This work is published in Nature in a paper led by Ole König, who explains that this observation: …was to some extent a fortunate coincidence, really. These X-ray flashes last only a few hours and are almost impossible to predict, and the observational instrument must be pointed directly at the explosion at exactly the right time. …We were really lucky.

I love this result. There was a theory. We couldn’t confirm it without getting super lucky, but one day the universe decided, “You know, these folks deserve some good data.” And provided us with exactly what was needed to say, “Yes, we are on the right track to understanding these cannibal stars that like to explode the material they eat.”

A surprising amount of science comes from just getting lucky with your telescope. 

IMAGE: In this simulation of a supermassive black hole merger, the blue-shifted black hole closest to the viewer amplifies the red-shifted black hole in the back through gravitational lensing. The researchers discovered a distinct dip in brightness when the closest black hole passed in front of the shadow of its counterpart, an observation that could be used to measure the size of both black holes and test alternative theories of gravity. CREDIT: Jordy Davelaar

In a pair of papers, this time in Physical Review Lettersand Physical Review D, researchers led by Jordy Davelaar describe a strange object found by its changing light using the Kepler space telescope. Designed to look for the tiny dips in starlight that are seen when a planet orbits its star and blocks the star’s light, Kepler was the perfect tool for finding all kinds of things that flicker and flare in the sky. 

One particular object was spotted getting brighter, dipping slightly, going back to bright, and then fading away. In a delightful case of excellent naming, the researchers dubbed this object ‘Spiky’ because a plot of the object’s light over time appears to spike.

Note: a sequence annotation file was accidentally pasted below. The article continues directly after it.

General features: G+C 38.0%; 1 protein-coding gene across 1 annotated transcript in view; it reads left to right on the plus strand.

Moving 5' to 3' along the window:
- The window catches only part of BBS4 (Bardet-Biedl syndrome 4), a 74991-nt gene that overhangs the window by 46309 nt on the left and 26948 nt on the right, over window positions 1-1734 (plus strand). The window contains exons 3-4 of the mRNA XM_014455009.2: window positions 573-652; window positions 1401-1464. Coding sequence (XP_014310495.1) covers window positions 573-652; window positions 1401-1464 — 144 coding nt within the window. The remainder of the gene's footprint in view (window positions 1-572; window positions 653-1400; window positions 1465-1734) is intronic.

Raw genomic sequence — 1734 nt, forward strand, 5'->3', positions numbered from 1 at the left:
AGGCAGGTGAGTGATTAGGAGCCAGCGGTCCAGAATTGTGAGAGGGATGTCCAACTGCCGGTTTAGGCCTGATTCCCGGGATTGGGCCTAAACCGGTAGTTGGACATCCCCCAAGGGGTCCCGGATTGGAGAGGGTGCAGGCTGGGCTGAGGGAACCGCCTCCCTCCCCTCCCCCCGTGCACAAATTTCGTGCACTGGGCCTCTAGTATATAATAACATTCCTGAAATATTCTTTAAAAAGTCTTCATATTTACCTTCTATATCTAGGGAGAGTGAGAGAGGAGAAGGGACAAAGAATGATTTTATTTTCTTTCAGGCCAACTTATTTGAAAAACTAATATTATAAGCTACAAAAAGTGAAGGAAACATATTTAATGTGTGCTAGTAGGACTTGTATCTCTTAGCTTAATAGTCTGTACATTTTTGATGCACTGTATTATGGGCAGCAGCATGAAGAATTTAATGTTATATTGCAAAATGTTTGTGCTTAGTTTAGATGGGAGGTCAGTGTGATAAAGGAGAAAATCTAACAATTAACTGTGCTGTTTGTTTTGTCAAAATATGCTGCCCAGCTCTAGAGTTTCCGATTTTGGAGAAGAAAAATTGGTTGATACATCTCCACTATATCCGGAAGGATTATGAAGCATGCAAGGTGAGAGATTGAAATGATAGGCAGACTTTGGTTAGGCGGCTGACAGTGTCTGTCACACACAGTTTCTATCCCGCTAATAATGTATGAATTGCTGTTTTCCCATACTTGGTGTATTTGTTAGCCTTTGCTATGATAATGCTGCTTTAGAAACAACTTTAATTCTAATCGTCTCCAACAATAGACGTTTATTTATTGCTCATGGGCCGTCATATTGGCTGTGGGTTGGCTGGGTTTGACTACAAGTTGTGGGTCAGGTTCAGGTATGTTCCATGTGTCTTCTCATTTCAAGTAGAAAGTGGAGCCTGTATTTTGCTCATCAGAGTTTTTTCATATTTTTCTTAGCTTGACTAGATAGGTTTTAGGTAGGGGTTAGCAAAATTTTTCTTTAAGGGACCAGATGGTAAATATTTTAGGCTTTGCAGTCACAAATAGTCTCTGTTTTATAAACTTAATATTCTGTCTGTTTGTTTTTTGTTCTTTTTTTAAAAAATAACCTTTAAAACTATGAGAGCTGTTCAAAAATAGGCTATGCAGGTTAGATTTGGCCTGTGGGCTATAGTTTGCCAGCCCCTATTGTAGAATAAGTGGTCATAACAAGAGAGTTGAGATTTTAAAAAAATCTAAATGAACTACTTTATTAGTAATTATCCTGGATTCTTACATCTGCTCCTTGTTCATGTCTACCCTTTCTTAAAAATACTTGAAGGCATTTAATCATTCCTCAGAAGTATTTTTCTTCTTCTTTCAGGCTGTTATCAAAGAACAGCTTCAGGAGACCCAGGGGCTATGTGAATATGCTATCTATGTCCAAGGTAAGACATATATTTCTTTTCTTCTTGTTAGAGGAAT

Through detailed analysis, they figured out that they were watching a pair of massive black holes orbiting one another and taking turns using their gravity to magnify the light and the darkness of the object behind them. As the Event Horizon Telescope
(EHT) team highlighted so well this week, the region of black holes has a donut of light surrounding the shadow of the black hole’s dark event horizon. It was that shadow that was causing the dip during the eclipse. Paper co-author Zoltan Haiman explains: That dark spot tells us about the size of the black hole, the shape of the space-time around it, and how matter falls into the black hole near its horizon.

While projects like the Event Horizon Telescope can only see the nearest supermassive black holes and resolve their light and shadow, this technique can be used to study any system with two black holes aligned so that they appear to eclipse one another as they orbit. While there aren’t going to be a high percentage of systems that meet both criteria, the universe is vast. As Davelaar explains: Even if only a tiny fraction of these black hole binaries has the right conditions to measure our proposed effect, we could find many of these black hole dips.

Kepler was an amazing mission, and I’m not sure when new science will stop coming out of its data.

IMAGE: This artist’s conception illustrates the brown dwarf named 2MASSJ22282889-431026. Brown dwarfs are more massive and hotter than planets but lack the mass required to become sizzling stars. Their atmospheres can be similar to the giant planet Jupiter’s. CREDIT: NASA/JPL-Caltech